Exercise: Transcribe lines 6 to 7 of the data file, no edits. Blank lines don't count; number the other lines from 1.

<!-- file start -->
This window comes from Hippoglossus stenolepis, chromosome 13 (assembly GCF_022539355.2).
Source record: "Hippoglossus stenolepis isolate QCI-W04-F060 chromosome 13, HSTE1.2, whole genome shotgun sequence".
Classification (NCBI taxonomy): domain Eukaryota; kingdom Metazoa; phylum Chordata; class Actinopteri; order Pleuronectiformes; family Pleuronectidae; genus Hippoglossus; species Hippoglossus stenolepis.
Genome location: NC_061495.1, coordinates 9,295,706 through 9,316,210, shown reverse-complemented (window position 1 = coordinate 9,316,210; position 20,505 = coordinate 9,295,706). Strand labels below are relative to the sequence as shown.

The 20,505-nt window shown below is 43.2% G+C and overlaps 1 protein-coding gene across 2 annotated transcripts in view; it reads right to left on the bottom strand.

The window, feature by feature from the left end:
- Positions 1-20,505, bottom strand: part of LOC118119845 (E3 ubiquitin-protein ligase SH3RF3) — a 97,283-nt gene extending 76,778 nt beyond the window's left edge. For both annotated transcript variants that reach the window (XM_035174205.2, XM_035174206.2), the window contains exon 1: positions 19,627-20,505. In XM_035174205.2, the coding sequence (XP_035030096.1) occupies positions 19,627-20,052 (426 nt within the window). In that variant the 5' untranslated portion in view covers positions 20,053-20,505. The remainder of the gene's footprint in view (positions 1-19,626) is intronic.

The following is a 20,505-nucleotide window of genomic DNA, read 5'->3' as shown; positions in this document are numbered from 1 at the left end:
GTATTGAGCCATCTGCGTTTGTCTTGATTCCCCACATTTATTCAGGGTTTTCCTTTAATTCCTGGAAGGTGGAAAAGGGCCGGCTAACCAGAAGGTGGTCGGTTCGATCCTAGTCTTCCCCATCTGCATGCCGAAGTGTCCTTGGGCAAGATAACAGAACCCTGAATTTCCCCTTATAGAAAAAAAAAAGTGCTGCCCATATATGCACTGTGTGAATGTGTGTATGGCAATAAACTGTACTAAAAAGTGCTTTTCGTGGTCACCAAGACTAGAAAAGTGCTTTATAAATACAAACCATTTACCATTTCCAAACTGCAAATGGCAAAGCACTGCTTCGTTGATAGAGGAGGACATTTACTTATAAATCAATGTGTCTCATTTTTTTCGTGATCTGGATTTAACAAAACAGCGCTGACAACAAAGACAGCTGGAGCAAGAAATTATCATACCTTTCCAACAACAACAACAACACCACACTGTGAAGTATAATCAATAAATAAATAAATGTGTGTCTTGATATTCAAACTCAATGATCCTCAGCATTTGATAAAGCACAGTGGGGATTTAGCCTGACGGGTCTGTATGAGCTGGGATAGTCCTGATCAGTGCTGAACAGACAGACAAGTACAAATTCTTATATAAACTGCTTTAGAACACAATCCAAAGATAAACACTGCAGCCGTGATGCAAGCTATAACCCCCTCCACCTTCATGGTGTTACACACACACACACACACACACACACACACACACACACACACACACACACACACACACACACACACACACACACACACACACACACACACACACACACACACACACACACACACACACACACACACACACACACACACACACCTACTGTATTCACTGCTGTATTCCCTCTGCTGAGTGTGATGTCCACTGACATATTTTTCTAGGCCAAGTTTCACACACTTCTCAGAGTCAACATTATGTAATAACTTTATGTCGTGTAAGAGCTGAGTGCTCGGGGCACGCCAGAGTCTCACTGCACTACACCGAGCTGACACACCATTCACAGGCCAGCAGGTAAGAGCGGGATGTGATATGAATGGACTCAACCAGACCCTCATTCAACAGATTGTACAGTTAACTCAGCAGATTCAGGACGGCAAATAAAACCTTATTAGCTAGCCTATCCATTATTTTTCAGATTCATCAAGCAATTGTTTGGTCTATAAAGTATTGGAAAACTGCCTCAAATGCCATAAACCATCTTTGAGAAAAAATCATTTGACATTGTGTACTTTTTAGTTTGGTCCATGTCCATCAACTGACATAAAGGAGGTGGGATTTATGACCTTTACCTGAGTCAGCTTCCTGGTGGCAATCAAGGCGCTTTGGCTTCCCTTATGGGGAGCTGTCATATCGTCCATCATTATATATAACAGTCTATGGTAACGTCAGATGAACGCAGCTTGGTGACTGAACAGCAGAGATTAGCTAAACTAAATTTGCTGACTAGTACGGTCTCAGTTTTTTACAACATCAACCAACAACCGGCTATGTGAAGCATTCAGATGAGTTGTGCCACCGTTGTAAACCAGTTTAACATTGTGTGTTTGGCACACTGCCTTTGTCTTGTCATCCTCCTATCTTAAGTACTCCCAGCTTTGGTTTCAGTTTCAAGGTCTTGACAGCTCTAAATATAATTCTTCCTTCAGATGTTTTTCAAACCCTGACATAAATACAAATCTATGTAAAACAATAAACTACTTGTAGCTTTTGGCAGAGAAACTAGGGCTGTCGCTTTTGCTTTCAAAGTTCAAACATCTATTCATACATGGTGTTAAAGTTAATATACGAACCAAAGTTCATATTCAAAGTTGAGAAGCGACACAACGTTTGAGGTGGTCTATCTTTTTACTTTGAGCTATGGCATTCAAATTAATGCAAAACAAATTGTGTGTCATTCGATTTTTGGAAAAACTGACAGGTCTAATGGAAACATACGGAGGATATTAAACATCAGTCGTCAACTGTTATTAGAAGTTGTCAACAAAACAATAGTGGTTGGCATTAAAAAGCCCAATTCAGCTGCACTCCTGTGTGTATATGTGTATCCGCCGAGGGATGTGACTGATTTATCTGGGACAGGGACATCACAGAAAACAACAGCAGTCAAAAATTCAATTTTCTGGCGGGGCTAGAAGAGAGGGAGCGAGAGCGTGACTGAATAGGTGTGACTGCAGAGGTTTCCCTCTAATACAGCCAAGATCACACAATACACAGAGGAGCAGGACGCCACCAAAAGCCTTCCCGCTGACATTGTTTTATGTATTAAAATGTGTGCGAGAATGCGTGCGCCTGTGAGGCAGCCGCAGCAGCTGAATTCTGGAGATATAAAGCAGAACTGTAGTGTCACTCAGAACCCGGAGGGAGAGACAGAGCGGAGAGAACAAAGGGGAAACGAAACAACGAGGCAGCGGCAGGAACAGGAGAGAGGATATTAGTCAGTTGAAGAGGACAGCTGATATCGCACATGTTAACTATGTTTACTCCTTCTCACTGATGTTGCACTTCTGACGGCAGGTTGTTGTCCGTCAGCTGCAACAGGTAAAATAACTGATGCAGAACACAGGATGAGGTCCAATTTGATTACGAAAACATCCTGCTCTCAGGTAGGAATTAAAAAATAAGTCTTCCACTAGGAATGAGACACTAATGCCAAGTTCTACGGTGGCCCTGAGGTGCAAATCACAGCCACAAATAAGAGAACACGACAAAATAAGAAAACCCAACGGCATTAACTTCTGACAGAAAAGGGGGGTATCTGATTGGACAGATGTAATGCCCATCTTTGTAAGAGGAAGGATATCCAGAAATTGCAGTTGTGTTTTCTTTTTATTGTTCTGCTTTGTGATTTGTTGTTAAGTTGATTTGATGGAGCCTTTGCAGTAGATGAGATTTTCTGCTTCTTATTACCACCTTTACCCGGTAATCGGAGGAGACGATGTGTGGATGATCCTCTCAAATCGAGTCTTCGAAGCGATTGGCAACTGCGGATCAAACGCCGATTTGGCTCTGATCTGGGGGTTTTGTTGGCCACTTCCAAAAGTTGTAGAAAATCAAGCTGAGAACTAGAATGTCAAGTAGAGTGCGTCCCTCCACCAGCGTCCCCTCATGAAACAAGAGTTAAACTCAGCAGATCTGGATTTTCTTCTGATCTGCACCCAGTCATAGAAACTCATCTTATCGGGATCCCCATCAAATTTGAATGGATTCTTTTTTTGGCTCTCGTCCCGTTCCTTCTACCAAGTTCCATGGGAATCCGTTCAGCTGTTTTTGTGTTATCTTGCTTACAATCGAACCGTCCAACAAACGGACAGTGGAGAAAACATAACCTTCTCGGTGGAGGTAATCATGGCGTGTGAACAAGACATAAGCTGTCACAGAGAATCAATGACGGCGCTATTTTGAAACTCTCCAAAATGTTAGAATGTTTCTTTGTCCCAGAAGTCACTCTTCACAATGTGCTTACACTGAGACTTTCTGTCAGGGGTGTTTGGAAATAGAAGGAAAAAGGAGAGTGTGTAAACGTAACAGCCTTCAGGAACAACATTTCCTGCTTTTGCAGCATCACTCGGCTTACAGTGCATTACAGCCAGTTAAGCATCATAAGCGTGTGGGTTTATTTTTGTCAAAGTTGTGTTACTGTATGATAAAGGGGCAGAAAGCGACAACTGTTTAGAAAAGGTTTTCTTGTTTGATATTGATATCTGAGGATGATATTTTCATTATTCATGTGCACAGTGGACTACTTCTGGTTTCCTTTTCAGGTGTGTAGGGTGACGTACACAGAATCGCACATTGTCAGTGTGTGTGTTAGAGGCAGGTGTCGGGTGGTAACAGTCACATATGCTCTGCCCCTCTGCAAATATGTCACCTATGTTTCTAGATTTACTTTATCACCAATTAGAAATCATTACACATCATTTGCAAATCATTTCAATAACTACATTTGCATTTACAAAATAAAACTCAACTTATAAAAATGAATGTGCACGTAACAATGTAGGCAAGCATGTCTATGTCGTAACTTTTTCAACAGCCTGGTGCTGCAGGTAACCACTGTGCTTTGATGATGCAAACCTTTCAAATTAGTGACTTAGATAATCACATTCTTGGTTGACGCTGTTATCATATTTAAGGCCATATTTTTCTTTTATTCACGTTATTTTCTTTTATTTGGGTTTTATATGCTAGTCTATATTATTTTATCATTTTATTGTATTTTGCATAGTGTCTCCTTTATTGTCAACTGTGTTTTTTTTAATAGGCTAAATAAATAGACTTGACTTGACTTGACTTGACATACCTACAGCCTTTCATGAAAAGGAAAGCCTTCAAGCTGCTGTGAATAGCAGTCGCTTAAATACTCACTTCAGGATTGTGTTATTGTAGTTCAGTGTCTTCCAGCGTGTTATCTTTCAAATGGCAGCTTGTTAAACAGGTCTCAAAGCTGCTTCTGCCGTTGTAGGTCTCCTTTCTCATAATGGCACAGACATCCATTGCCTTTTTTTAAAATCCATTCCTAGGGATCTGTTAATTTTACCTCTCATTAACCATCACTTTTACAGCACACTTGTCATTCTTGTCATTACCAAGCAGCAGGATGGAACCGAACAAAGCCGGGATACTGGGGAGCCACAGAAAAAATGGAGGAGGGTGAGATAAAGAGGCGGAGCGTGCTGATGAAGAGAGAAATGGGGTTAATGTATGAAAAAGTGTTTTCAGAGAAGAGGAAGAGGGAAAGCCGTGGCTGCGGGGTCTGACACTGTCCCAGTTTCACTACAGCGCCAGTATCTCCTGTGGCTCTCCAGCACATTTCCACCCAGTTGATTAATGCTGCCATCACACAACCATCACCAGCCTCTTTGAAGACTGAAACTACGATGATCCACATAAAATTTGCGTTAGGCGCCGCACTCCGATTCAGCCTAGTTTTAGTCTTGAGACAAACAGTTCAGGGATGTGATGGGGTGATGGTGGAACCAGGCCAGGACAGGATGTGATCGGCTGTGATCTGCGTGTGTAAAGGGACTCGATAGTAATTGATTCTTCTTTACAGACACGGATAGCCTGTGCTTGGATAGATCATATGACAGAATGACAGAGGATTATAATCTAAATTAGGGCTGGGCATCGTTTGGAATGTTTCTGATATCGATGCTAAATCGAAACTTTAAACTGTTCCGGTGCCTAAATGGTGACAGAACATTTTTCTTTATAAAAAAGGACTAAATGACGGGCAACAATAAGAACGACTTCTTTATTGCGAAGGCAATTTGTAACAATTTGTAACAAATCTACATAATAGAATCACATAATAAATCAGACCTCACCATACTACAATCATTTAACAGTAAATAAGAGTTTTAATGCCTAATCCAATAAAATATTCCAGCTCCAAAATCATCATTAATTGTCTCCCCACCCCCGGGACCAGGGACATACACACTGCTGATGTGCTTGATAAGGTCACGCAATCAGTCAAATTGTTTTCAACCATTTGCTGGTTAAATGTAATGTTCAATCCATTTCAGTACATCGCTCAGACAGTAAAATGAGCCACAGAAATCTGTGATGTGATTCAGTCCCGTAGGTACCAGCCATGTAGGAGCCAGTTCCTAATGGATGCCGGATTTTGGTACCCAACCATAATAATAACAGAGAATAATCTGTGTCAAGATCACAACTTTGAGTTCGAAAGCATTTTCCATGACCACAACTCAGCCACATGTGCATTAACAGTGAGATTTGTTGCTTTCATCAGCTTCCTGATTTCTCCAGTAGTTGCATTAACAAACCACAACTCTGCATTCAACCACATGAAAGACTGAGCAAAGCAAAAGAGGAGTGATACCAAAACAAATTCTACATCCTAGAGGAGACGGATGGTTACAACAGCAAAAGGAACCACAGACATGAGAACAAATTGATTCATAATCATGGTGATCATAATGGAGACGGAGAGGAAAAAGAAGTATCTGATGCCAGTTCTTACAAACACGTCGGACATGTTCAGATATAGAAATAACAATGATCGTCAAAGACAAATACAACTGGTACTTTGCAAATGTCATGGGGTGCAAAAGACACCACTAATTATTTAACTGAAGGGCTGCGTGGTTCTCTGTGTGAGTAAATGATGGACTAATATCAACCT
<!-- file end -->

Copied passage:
The window, feature by feature from the left end:
- Positions 1-20,505, bottom strand: part of LOC118119845 (E3 ubiquitin-protein ligase SH3RF3) — a 97,283-nt gene extending 76,778 nt beyond the window's left edge. For both annotated transcript variants that reach the window (XM_035174205.2, XM_035174206.2), the window contains exon 1: positions 19,627-20,505. In XM_035174205.2, the coding sequence (XP_035030096.1) occupies positions 19,627-20,052 (426 nt within the window). In that variant the 5' untranslated portion in view covers positions 20,053-20,505. The remainder of the gene's footprint in view (positions 1-19,626) is intronic.